Saturday, December 11, 2010
The HLOPE files
Hlophe application dismissed
PRETORIA, SOUTH AFRICA Dec 11 2010 07:17
An application by legal advocacy body Freedom Under Law (FUL) to force the Judicial Service Commission (JSC) to reopen its investigation into Western Cape Judge President John Hlophe was dismissed in the North Gauteng High Court in Pretoria on Friday.
FUL applied to the court to set aside four different decisions by the JSC in respect of a complaint by 13 Constitutional Court judges, who accused Hlophe of gross misconduct, and his counter-complaint against them.
The organisation also wanted the court to order the JSC to hold a formal inquiry into the complaints.
The judges accused Hlophe of trying to improperly influence judgements in pending matters involving Jacob Zuma before he became president.
Hlophe in turn accused the judges of violating his constitutional rights by publishing their complaint before lodging it with the JSC and before giving him a hearing.
The JSC in August last year decided to discontinue its investigations by announcing the matter as finalised.
FUL contended the only way to restore the public's trust in the judiciary was a full public inquiry and that the JSC's decision not to continue with the investigation threatened the rule of law and the country's future as a democracy.
FUL argued that when judges were accused of gross misconduct, the JSC had to undertake an investigation in order to vindicate the judges who were innocent and to condemn those who were not.
Hlophe, who opposed the application, accused FUL if having an attitude that it knew better and simply dismissing the attitude of the judges concerned as being irrelevant. The court was told that Hlophe had no intention of pursuing his counter-complaint against the Constitutional Court judges and that the judges had also accepted the JSC's findings.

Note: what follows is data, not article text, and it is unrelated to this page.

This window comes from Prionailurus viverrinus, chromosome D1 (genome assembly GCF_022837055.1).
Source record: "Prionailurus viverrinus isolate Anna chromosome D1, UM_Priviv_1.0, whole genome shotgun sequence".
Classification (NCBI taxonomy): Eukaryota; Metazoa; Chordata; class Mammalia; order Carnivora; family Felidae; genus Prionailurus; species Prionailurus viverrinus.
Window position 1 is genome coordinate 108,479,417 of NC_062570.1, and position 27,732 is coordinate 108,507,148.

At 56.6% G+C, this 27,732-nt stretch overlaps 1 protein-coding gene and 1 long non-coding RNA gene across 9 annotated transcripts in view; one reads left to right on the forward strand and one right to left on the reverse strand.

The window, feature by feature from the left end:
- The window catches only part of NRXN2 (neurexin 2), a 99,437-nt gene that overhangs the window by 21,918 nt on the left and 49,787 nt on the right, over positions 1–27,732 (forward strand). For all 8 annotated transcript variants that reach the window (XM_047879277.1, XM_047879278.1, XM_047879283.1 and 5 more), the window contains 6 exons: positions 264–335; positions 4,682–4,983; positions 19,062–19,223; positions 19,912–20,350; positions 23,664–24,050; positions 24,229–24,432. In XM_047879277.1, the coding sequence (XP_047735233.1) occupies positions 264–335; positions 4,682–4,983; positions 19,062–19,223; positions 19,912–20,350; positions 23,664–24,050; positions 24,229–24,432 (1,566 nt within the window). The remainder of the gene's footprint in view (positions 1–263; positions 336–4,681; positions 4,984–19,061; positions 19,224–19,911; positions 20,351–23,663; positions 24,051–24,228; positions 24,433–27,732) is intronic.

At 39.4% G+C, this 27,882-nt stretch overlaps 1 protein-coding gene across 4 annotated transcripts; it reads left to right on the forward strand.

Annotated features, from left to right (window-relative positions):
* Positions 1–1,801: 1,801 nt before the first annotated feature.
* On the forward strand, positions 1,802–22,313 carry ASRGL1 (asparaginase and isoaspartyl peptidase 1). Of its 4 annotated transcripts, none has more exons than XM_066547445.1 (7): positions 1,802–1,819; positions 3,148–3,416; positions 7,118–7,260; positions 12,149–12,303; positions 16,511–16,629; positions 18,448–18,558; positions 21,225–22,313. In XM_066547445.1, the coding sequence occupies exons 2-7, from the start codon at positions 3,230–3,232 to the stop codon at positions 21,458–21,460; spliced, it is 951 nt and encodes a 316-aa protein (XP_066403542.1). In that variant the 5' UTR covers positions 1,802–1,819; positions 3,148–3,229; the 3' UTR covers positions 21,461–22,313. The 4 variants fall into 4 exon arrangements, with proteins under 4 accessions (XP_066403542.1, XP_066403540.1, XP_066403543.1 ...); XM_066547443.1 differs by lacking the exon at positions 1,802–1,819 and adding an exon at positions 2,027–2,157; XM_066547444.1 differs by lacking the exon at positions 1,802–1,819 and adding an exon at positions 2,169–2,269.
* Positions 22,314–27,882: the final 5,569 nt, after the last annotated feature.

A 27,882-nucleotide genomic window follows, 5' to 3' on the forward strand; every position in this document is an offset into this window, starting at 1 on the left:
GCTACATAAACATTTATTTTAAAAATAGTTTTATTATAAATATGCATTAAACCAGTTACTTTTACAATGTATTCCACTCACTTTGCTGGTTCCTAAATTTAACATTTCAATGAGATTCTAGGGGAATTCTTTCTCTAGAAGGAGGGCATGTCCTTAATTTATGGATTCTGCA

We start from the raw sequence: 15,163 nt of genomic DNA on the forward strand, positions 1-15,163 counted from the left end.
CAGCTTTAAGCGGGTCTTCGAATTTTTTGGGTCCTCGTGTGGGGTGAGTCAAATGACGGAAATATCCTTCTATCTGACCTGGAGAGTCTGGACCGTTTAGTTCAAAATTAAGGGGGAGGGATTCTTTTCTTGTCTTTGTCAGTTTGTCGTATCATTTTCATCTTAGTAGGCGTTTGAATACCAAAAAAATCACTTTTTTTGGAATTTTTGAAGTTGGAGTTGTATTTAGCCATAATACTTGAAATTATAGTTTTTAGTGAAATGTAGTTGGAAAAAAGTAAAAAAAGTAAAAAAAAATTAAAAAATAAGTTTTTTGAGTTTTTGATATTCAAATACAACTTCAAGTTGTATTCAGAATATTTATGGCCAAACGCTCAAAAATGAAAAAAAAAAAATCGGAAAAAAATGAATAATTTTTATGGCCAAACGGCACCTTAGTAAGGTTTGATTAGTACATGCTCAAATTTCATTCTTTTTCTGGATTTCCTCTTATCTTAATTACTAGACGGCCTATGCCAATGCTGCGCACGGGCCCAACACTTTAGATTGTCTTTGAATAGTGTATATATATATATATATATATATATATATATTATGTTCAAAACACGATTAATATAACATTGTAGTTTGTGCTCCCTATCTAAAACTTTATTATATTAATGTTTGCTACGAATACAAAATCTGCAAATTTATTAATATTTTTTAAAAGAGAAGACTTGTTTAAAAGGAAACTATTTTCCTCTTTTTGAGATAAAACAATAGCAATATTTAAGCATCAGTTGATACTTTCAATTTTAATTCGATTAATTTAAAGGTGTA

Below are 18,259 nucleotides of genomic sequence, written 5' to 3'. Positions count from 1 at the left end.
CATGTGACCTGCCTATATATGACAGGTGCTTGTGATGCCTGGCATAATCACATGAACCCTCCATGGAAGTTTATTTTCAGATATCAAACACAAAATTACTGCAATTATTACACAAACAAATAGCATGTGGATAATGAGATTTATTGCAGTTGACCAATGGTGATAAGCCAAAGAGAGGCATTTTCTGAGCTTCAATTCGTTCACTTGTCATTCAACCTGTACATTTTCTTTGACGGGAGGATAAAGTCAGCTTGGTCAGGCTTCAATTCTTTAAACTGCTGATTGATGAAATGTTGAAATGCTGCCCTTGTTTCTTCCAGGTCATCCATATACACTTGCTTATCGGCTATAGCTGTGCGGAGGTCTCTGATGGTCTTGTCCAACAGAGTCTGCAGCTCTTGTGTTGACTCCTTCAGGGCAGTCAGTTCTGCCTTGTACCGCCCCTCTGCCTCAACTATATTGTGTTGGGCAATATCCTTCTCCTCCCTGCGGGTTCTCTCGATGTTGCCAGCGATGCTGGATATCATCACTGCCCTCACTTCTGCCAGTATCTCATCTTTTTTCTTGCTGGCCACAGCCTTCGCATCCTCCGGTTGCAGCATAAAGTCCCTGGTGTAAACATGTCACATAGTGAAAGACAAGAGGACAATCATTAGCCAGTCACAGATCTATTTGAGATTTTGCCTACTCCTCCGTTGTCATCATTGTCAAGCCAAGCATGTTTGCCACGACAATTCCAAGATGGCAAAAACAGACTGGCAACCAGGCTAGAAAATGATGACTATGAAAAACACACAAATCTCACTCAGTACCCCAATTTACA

Judge Peter Mabuse ruled against FUL on every legal argument raised in support of its application.
He stressed that it was not the court's duty to determine the veracity of the complaint and counter-complaint, but to establish if the JSC had followed the procedure laid down in its rules when it considered the complaints.
Mabuse said he was satisfied that there was no merit in FUL's complaint that two of the commissioners involved in the decision -- Andiswa Ndoni of the Black Lawyer's Association and advocate Ismail Semenya of Advocates For Transformation -- were biased and should not have participated.
He found that the JSC had been properly constituted and entitled to make the decision it took not to continue with the matters. The decision was also supported by the majority of members.
Mabuse said he agreed with the argument advanced by the JSC that it was objective in considering and determining the complaint and counter-complaint and found that the decision had been rational.
"... Having considered all the evidence, the JSC found that there was no prima facie evidence which, if proven, could establish a case of gross misconduct against anyone of the parties.
"That is the end of the inquiry by the JSC.
"It would be wrong for the JSC to extend its inquiry beyond what it was required to do," Mabuse concluded. -- Sapa
Mail & Guardian
Comments by Sonny
This whole debate sounds like traditional healing!
Now we can see how bias leads to racism!
The Brother's Club is getting stronger by each complaint!